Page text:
The lure of double-digit returns is feeding a rally in Europe's credit markets, opening up financing opportunities for hitherto unwanted companies - and signalling the market may be overheating.
Euro corporate funds are up an aggregate 12.91 percent and euro high-yield funds up 50.23 percent to Oct. 16, according to data from Thomson Reuters fund research firm Lipper: a bonanza compared to paltry yields in other asset classes.
The last 12 months have been a once-in-a-77-year opportunity, said Schroders' head of pan-European fixed income Jamie Stuttard, referring to the yield spike during the Great Depression.
It almost didn't matter what you bought in investment-grade bonds; nearly all have gone up in price.
Europe's credit investors still see room for additional profits even after a seven-month rally. The picture is changing for the primary market, which was open only for the strongest borrowers at the start of the year.
The flavour right now is for lower credit ratings, said Mark Lewellen, head of European corporate origination at Barclays Capital. There are a lot ... more challenging credits in the market right now.
Investors are moving down the rating curve into junk bonds. Europe's high-yield market has gone from 18 months of dormancy to 17 billion euros of new issues - all since May with the exception of Fresenius, which came in January.
A lot of juice has already been squeezed out of euro-denominated investment-grade corporate bonds, which have outperformed government bonds by 1,070 basis points, according to Andrew Sheets, credit strategist at Morgan Stanley.
It's a question of pull and push, said Chris Marks, head of debt capital markets at BNP Paribas.
The paucity of yields from cash and government bonds will persist until the end of the year and probably some time beyond that, he said, while companies face uncertainty about their ability to raise bank loans in the future.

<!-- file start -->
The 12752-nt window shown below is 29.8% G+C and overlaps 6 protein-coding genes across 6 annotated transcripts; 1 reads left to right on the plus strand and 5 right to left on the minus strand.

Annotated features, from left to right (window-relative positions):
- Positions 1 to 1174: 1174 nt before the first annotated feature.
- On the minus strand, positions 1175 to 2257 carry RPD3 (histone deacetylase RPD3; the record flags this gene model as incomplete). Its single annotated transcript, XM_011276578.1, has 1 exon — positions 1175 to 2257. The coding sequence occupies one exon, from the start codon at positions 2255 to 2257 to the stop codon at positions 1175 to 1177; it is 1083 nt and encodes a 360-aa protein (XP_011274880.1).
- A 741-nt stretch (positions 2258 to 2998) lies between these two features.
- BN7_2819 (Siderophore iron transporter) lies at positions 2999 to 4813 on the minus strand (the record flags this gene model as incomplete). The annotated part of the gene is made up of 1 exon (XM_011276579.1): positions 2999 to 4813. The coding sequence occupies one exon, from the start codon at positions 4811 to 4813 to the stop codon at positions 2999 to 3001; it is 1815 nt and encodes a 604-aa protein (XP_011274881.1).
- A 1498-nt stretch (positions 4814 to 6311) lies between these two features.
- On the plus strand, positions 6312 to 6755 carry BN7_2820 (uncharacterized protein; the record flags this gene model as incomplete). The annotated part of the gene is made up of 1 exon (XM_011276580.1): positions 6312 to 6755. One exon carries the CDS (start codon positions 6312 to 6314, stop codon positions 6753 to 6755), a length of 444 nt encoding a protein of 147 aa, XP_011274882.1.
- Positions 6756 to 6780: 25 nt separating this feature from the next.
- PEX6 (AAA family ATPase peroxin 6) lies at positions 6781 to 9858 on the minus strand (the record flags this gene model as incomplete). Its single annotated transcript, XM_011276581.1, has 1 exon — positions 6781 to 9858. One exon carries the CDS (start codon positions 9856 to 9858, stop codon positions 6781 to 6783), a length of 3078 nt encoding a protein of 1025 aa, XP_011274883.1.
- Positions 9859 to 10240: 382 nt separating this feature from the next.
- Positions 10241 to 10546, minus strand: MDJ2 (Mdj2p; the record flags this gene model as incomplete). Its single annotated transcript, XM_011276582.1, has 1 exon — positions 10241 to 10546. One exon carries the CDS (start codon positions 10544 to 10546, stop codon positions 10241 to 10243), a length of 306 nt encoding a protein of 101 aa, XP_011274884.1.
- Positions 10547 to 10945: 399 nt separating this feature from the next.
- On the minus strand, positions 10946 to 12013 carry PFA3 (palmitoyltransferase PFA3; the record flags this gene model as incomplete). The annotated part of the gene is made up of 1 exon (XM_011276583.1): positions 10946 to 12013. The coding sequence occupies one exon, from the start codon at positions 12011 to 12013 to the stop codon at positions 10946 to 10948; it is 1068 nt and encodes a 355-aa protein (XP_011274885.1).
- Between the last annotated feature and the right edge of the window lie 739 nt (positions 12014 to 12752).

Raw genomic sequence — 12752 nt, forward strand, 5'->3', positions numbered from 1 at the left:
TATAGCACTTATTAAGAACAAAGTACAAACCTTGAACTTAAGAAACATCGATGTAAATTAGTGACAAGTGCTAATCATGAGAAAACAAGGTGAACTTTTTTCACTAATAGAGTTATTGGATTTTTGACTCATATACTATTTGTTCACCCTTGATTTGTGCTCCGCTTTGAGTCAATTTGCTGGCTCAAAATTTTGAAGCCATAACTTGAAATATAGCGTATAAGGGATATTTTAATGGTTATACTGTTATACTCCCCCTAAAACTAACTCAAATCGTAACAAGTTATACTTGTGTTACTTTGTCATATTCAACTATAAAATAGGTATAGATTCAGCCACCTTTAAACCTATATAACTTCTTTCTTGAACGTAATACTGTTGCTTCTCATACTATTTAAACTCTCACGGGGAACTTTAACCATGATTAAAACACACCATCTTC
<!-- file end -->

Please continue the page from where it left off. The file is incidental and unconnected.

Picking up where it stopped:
(This) has prompted a great range of European corporates to use the bond market like never before, said Marks.
Some market observers have now started saying the rally could go too far and repeat recent history. Standard & Poor's said last week junk bond buyers may not be exercising enough discipline.
Investors may not fully be factoring credit risk into their investment decisions, given the tight pricing of new issuance and the re-emergence of creditor-unfriendly transaction terms.
Investors now need to be more selective, Schroder's Stuttard said. He focuses on the centre of investment grade ratings, avoiding borrowers at the tight end with dull, Treasury-like performance and at the wide end, which includes some mis-rated credit at risk of ratings downgrades.
Money going into credit has had the right results thus far, but some is going in now for the wrong reasons, said Gary Jenkins at Evolution Securities.
If people think they are going to get the same returns as earlier this year, they are going to be sorely disappointed.
There may be considerable danger, say investors and analysts, in buying high-yielding credits when they lack ratings or provide no detailed assessments of future cashflows and leverage.
Chris Marks, head of debt capital markets at BNP Paribas, said investors are using proxy characteristics to anchor the buying decision.
Before the end of the year, you'll see a lot of lower credit quality, compared to the first half of the year. The pipeline is skewed towards crossover credits and toward emerging markets, Barclays' Lewellen said.
Stuttard - who took part in the rally from the start - still sees a good cyclical opportunity in investment-grade credit.
Investment-grade spreads are still wider than the wides of 187 basis points seen in the last credit downcycle in 2002, and factors pushing spreads tighter are not likely to let up anytime soon, the optimist camp says.